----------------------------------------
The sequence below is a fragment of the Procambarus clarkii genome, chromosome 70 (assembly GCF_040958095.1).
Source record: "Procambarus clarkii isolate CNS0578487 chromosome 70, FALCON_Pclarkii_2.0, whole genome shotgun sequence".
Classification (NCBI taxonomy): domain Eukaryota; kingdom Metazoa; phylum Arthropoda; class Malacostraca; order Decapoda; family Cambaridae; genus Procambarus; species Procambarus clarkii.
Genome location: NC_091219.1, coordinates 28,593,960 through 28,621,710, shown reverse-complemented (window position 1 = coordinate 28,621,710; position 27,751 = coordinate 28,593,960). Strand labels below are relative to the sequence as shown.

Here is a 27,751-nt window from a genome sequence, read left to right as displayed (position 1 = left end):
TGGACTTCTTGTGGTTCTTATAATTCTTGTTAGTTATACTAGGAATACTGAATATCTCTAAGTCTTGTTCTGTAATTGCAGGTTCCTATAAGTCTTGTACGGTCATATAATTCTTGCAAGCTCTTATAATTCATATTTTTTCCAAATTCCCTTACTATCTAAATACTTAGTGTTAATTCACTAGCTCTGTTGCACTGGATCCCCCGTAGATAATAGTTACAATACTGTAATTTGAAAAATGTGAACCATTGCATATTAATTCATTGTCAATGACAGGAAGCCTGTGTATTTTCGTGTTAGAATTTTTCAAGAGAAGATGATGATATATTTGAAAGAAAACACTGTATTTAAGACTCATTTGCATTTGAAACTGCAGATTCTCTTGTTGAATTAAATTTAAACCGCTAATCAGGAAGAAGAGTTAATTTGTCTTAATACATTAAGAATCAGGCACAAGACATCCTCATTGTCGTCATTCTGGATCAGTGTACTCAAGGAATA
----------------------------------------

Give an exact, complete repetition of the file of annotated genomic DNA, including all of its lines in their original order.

The sequence below is a fragment of the Procambarus clarkii genome, chromosome 70 (assembly GCF_040958095.1).
Source record: "Procambarus clarkii isolate CNS0578487 chromosome 70, FALCON_Pclarkii_2.0, whole genome shotgun sequence".
Classification (NCBI taxonomy): domain Eukaryota; kingdom Metazoa; phylum Arthropoda; class Malacostraca; order Decapoda; family Cambaridae; genus Procambarus; species Procambarus clarkii.
Genome location: NC_091219.1, coordinates 28,593,960 through 28,621,710, shown reverse-complemented (window position 1 = coordinate 28,621,710; position 27,751 = coordinate 28,593,960). Strand labels below are relative to the sequence as shown.

Here is a 27,751-nt window from a genome sequence, read left to right as displayed (position 1 = left end):
TGGACTTCTTGTGGTTCTTATAATTCTTGTTAGTTATACTAGGAATACTGAATATCTCTAAGTCTTGTTCTGTAATTGCAGGTTCCTATAAGTCTTGTACGGTCATATAATTCTTGCAAGCTCTTATAATTCATATTTTTTCCAAATTCCCTTACTATCTAAATACTTAGTGTTAATTCACTAGCTCTGTTGCACTGGATCCCCCGTAGATAATAGTTACAATACTGTAATTTGAAAAATGTGAACCATTGCATATTAATTCATTGTCAATGACAGGAAGCCTGTGTATTTTCGTGTTAGAATTTTTCAAGAGAAGATGATGATATATTTGAAAGAAAACACTGTATTTAAGACTCATTTGCATTTGAAACTGCAGATTCTCTTGTTGAATTAAATTTAAACCGCTAATCAGGAAGAAGAGTTAATTTGTCTTAATACATTAAGAATCAGGCACAAGACATCCTCATTGTCGTCATTCTGGATCAGTGTACTCAAGGAATA